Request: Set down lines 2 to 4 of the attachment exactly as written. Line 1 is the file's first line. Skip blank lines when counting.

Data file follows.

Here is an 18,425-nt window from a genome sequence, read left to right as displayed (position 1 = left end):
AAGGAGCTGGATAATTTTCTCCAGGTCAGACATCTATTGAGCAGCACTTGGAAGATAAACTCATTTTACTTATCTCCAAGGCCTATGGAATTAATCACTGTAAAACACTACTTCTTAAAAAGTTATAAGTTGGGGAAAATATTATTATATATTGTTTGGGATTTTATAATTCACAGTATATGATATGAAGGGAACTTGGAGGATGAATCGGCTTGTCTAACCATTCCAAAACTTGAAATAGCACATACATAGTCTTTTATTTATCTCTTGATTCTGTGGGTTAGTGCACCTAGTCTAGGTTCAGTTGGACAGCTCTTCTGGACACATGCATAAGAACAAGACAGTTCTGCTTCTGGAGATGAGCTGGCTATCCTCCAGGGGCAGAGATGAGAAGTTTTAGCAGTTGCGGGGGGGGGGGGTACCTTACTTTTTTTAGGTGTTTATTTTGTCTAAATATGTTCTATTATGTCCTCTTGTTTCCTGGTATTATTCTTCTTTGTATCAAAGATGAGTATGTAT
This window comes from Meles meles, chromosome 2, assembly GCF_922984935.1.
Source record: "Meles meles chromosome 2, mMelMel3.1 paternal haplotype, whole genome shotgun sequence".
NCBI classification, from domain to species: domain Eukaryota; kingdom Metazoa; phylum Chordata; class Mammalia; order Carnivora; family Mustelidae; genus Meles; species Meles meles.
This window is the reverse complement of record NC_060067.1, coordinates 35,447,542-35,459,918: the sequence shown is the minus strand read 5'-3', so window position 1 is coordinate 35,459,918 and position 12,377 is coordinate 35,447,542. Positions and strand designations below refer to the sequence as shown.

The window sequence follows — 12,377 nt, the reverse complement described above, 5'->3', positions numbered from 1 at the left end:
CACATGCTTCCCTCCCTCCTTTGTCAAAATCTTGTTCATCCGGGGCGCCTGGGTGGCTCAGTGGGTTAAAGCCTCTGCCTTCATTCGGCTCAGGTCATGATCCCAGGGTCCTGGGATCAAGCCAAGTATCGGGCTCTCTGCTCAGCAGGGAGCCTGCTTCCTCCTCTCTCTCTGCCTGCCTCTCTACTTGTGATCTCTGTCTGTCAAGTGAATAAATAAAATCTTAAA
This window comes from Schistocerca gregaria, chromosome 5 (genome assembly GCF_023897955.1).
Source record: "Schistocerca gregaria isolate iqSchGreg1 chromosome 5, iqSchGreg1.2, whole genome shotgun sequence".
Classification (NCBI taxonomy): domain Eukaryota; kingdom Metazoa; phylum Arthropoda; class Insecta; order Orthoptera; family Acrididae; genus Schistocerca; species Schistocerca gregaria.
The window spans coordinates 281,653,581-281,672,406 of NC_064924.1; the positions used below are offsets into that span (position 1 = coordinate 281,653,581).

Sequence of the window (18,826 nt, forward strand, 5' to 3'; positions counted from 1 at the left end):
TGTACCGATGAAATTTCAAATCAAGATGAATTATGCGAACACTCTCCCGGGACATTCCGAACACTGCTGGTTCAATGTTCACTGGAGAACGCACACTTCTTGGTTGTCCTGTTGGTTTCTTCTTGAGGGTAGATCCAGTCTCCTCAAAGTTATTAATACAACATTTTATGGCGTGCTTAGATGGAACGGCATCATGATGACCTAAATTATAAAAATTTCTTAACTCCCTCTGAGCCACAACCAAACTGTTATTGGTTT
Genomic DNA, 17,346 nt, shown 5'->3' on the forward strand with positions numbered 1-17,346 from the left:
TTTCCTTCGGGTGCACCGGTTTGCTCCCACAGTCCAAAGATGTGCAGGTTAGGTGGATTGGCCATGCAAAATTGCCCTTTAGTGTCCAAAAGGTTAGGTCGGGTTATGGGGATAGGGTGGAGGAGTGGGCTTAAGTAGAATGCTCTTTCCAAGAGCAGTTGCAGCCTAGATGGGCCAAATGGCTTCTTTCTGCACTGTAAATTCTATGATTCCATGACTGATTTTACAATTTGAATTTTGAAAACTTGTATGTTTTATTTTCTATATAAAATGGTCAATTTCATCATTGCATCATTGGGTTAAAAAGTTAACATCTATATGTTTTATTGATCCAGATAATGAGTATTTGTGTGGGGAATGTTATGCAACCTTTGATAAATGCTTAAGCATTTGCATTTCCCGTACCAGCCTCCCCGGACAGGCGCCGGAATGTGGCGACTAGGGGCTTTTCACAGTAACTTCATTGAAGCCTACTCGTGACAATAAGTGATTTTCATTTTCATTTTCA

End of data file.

AAGGAGCTGGATAATTTTCTCCAGGTCAGACATCTATTGAGCAGCACTTGGAAGATAAACTCATTTTACTTATCTCCAAGGCCTATGGAATTAATCACTGTAAAACACTACTTCTTAAAAAGTTATAAGTTGGGGAAAATATTATTATATATTGTTTGGGATTTTATAATTCACAGTATATGATATGAAGGGAACTTGGAGGATGAATCGGCTTGTCTAACCATTCCAAAACTTGAAATAGCACATACATAGTCTTTTATTTATCTCTTGATTCTGTGGGTTAGTGCACCTAGTCTAGGTTCAGTTGGACAGCTCTTCTGGACACATGCATAAGAACAAGACAGTTCTGCTTCTGGAGATGAGCTGGCTATCCTCCAGGGGCAGAGATGAGAAGTTTTAGCAGTTGCGGGGGGGGGGGGTACCTTACTTTTTTTAGGTGTTTATTTTGTCTAAATATGTTCTATTATGTCCTCTTGTTTCCTGGTATTATTCTTCTTTGTATCAAAGATGAGTATGTAT
This window comes from Meles meles, chromosome 2, assembly GCF_922984935.1.
Source record: "Meles meles chromosome 2, mMelMel3.1 paternal haplotype, whole genome shotgun sequence".